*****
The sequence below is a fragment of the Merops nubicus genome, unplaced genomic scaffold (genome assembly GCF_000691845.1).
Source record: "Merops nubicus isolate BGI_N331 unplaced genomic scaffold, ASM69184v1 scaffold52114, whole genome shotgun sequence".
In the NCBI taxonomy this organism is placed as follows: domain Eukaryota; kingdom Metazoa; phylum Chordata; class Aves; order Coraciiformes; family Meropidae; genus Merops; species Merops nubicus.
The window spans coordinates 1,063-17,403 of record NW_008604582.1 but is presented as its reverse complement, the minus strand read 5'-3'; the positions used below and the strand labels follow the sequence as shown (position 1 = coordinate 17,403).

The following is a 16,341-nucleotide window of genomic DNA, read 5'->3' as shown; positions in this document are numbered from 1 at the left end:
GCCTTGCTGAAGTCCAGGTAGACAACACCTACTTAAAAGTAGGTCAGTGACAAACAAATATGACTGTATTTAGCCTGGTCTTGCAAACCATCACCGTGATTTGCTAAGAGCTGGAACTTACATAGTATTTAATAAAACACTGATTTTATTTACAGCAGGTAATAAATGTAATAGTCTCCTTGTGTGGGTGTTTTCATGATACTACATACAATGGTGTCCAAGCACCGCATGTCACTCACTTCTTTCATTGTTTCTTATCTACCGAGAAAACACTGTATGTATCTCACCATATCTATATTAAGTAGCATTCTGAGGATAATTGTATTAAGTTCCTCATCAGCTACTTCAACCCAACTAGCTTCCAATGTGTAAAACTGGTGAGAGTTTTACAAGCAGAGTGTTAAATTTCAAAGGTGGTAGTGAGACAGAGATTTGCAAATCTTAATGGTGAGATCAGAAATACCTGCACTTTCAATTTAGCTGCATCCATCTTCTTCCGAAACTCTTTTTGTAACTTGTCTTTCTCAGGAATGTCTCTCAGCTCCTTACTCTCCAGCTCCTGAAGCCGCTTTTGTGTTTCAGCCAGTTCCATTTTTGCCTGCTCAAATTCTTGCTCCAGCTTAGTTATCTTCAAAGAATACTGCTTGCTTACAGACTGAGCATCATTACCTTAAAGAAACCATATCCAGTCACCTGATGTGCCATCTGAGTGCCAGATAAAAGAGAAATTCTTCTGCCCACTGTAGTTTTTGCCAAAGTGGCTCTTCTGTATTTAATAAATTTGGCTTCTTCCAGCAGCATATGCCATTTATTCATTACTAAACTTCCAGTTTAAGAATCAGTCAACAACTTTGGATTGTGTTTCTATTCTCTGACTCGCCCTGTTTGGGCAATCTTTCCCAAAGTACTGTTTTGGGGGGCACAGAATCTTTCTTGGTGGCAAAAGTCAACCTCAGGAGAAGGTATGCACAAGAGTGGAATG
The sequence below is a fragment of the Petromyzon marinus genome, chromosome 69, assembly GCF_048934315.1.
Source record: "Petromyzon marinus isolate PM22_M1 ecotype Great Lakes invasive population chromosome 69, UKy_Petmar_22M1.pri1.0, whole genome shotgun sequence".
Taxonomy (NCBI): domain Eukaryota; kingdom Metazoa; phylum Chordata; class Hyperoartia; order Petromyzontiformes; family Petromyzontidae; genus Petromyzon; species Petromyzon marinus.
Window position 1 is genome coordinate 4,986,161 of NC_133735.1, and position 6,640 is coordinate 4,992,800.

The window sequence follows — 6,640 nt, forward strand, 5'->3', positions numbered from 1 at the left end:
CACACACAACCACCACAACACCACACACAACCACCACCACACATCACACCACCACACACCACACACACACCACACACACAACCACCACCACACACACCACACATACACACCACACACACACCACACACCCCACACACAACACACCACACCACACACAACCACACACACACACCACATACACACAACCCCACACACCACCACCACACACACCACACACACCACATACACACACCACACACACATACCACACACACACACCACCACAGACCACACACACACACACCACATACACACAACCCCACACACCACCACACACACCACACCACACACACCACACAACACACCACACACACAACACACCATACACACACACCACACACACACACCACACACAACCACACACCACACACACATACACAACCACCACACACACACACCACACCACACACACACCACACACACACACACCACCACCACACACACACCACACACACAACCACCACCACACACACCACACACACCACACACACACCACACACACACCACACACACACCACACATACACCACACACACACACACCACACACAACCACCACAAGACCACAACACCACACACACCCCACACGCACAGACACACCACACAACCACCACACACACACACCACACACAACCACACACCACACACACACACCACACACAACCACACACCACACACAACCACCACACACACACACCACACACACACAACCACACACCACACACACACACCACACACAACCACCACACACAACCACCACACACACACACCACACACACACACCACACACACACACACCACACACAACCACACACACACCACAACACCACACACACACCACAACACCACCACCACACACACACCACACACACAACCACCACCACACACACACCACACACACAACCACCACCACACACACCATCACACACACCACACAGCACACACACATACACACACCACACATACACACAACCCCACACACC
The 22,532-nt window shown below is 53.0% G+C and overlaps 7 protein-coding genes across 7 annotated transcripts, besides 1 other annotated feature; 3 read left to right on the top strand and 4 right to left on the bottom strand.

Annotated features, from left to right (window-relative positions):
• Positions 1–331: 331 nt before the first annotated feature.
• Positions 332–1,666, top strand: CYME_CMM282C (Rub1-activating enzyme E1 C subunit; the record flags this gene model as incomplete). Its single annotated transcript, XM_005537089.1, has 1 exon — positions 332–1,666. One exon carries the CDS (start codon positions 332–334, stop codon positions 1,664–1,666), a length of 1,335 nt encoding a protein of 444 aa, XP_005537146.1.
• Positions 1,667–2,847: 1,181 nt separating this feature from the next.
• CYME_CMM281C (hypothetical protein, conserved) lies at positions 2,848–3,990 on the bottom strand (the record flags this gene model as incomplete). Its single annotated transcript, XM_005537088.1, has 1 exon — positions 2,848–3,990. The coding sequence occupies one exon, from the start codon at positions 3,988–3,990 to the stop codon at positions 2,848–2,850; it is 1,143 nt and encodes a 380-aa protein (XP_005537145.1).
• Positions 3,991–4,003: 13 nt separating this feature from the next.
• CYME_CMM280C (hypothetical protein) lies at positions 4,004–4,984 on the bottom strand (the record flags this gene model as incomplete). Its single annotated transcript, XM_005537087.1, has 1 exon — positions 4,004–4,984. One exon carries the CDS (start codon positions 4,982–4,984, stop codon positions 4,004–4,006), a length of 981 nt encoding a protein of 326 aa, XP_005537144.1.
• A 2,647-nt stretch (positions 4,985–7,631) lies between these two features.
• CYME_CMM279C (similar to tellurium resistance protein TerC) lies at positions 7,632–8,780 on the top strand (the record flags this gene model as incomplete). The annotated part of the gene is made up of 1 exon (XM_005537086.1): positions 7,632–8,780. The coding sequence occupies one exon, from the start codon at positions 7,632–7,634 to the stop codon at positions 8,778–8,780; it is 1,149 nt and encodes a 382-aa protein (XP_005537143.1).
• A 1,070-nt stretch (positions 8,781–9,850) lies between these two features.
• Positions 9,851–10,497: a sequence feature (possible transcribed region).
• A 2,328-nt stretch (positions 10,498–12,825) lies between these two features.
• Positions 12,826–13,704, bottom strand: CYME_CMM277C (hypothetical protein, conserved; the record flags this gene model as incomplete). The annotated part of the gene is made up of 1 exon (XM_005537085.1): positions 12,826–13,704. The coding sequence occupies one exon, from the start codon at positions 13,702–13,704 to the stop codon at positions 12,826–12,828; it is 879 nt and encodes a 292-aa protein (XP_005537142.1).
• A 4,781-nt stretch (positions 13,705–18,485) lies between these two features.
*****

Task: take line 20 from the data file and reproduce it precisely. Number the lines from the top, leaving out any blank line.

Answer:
• CYME_CMM280C (hypothetical protein) lies at positions 4,004–4,984 on the bottom strand (the record flags this gene model as incomplete). Its single annotated transcript, XM_005537087.1, has 1 exon — positions 4,004–4,984. One exon carries the CDS (start codon positions 4,982–4,984, stop codon positions 4,004–4,006), a length of 981 nt encoding a protein of 326 aa, XP_005537144.1.